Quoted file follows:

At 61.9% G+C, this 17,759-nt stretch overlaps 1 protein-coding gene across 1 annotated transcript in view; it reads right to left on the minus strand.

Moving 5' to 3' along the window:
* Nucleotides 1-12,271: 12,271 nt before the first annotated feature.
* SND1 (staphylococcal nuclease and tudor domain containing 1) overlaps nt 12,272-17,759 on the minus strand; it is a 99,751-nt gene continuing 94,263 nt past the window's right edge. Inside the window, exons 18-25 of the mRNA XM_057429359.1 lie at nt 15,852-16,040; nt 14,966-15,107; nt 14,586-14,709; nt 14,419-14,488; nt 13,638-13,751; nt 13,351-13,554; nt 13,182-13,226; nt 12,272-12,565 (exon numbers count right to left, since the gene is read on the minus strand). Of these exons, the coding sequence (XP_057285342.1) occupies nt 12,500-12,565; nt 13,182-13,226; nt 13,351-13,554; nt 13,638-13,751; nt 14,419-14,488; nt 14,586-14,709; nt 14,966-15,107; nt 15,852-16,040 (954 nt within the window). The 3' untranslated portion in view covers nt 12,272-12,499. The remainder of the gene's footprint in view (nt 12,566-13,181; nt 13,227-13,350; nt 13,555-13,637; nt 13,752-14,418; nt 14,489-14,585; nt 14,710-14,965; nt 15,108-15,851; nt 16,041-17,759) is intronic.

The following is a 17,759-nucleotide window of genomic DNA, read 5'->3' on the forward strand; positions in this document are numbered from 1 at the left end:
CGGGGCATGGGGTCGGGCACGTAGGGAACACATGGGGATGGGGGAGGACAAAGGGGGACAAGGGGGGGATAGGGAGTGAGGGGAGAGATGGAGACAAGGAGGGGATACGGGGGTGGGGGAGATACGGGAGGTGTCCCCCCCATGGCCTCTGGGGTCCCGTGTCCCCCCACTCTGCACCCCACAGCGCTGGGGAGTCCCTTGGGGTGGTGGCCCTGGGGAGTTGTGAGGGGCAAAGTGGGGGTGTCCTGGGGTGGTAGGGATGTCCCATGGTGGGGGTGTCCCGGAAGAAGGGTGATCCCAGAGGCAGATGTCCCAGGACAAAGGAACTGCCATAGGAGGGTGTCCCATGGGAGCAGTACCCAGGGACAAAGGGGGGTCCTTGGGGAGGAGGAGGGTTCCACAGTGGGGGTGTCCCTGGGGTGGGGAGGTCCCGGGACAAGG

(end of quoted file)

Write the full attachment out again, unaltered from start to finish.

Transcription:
At 61.9% G+C, this 17,759-nt stretch overlaps 1 protein-coding gene across 1 annotated transcript in view; it reads right to left on the minus strand.

Moving 5' to 3' along the window:
* Nucleotides 1-12,271: 12,271 nt before the first annotated feature.
* SND1 (staphylococcal nuclease and tudor domain containing 1) overlaps nt 12,272-17,759 on the minus strand; it is a 99,751-nt gene continuing 94,263 nt past the window's right edge. Inside the window, exons 18-25 of the mRNA XM_057429359.1 lie at nt 15,852-16,040; nt 14,966-15,107; nt 14,586-14,709; nt 14,419-14,488; nt 13,638-13,751; nt 13,351-13,554; nt 13,182-13,226; nt 12,272-12,565 (exon numbers count right to left, since the gene is read on the minus strand). Of these exons, the coding sequence (XP_057285342.1) occupies nt 12,500-12,565; nt 13,182-13,226; nt 13,351-13,554; nt 13,638-13,751; nt 14,419-14,488; nt 14,586-14,709; nt 14,966-15,107; nt 15,852-16,040 (954 nt within the window). The 3' untranslated portion in view covers nt 12,272-12,499. The remainder of the gene's footprint in view (nt 12,566-13,181; nt 13,227-13,350; nt 13,555-13,637; nt 13,752-14,418; nt 14,489-14,585; nt 14,710-14,965; nt 15,108-15,851; nt 16,041-17,759) is intronic.

The following is a 17,759-nucleotide window of genomic DNA, read 5'->3' on the forward strand; positions in this document are numbered from 1 at the left end:
CGGGGCATGGGGTCGGGCACGTAGGGAACACATGGGGATGGGGGAGGACAAAGGGGGACAAGGGGGGGATAGGGAGTGAGGGGAGAGATGGAGACAAGGAGGGGATACGGGGGTGGGGGAGATACGGGAGGTGTCCCCCCCATGGCCTCTGGGGTCCCGTGTCCCCCCACTCTGCACCCCACAGCGCTGGGGAGTCCCTTGGGGTGGTGGCCCTGGGGAGTTGTGAGGGGCAAAGTGGGGGTGTCCTGGGGTGGTAGGGATGTCCCATGGTGGGGGTGTCCCGGAAGAAGGGTGATCCCAGAGGCAGATGTCCCAGGACAAAGGAACTGCCATAGGAGGGTGTCCCATGGGAGCAGTACCCAGGGACAAAGGGGGGTCCTTGGGGAGGAGGAGGGTTCCACAGTGGGGGTGTCCCTGGGGTGGGGAGGTCCCGGGACAAGG